The ruling African National Congress said it understood the tight fiscal constraints under which Gordhan was forced to operate.
“The fact that he has not increased taxes reflects the gut feel that you don’t need to penalise South Africans because of difficult times,” ANC secretary general Gwede Mantashe said.
“He has actually increased the amount that goes to the most vulnerable. Non-pensionable tax increases from R350,000 to R500,000 and is quite a massive improvement for pensioners.”
The budget was largely in line with ANC expectations.
“Increases on education spend continues to be the mainstay of the ANC,” Mantashe said.
DA MP Tim Harris described Gordhan’s budget as very conservative.
“There were no big new incentives on the tax side or any other side to get the economy going. On the other side, the cost containment measures are welcome if we can hit the targets he sets,” Harris said.
Harris said Gordhan was not clear on what would happen if ministers did not manage to cut costs in their relevant departments.
The fact that the debt peak would increase to 44 percent by 2016 did not bode well for the country, he said.
“At best he’s just holding the fiscal line here and if we don’t get growth going, we’re not going to start drawing down that debt and get to a more fiscally sustainable situation,” said Harris.
“It’s not brave enough on jobs, not brave enough on growth and frankly we needed more.”
The Congress of the People was impressed with Gordhan’s speech.
“I think Pravin Gordhan has just shown why we need him for a next term and I hope he will be the new finance minister after the elections,” Cope MP Nick Koornhof said.
The fact that there were no big surprises and that Gordhan “toed the line” would build confidence.
“He was starting bit by bit to implement the National Development Plan and he’s keeping the credit rating agencies from our door with his good news budget,” Koornhof said.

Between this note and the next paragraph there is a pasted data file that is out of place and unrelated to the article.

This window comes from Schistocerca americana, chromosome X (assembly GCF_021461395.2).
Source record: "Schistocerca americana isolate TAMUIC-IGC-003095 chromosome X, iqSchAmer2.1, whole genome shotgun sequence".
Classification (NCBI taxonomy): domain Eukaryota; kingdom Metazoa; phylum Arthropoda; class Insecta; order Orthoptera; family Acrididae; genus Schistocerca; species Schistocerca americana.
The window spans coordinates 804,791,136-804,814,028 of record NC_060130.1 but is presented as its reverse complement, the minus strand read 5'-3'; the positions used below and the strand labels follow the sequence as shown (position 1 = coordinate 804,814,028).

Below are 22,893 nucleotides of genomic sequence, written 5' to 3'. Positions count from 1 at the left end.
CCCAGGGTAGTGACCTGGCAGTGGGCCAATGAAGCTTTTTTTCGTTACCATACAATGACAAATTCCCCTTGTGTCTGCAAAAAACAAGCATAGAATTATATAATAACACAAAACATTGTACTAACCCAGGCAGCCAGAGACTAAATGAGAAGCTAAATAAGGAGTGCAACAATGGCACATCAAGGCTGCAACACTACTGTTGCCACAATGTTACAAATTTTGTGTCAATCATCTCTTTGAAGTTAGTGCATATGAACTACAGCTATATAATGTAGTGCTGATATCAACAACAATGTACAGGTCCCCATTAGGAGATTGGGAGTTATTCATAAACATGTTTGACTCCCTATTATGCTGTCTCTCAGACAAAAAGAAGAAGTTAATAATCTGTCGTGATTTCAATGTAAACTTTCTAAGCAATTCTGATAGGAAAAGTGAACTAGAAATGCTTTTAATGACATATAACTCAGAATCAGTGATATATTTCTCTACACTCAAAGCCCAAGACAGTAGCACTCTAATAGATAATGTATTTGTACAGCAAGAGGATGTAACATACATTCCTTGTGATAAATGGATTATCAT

While Cope welcomed the fact that there were no major tax increases, the rise in the fuel levy was problematic.
“It’s not a good time for consumers to have that on top of a weak rand, so maybe that was not good news,” he said.
Inkatha Freedom Party leader Mangosuthu Buthelezi said while he understood South Africa was sensitive to global economic pressures, other emerging economies such as Turkey and India showed that growth was possible in the current climate.
“On poverty and inequality, the minister is honest about it. He doesn’t sweep them under the carpet, but I don’t think his speech goes anywhere near addressing these problems,” Buthelezi said.
The African Christian Democratic Party broadly welcomed the speech.
“Obviously we see the budget is aligned with the NDP and that’s very good for job creation,” said ACDP MP Steve Swart.
Freedom Front Plus leader Pieter Mulder said the speech was part of the ANC’s election campaign.
“He boasted about the past and handed out a lot of money in a clear attempt to create a positive climate for voters before the election.”
Mulder said something was wrong with the South African economy if it could only average 2.7 percent growth in future, while other African economies were averaging six percent.
“Clearly something huge is wrong with the South African economy and the minister has to look at the labour unrest and rigid labour legislation to find the problems.”
Joining MPs outside the National Assembly steps, Banking Association of SA chairman Cas Coovadia expressed confidence in Gordhan and his forward-looking speech.
“We’re very happy that he emphasised the NDP. We’d like to work with him to make this happen now,” Coovadia said.
Gordhan’s prediction that the current account deficit and budget deficit would go down was good news for the banking sector.
“I think he re-emphasised on working with business and creating the environment for business to create jobs. We believe that’s the way to go,” Coovadia said.
The tax incentives attached to the development and promotion of small and medium businesses were also welcomed.
“The minister also emphasises that government expenditure needs to be controlled. We’re happy National Treasury will have oversight over major contracts across government and that sends out a message of confidence that we’re serious about managing the way we use taxpayers’ money.”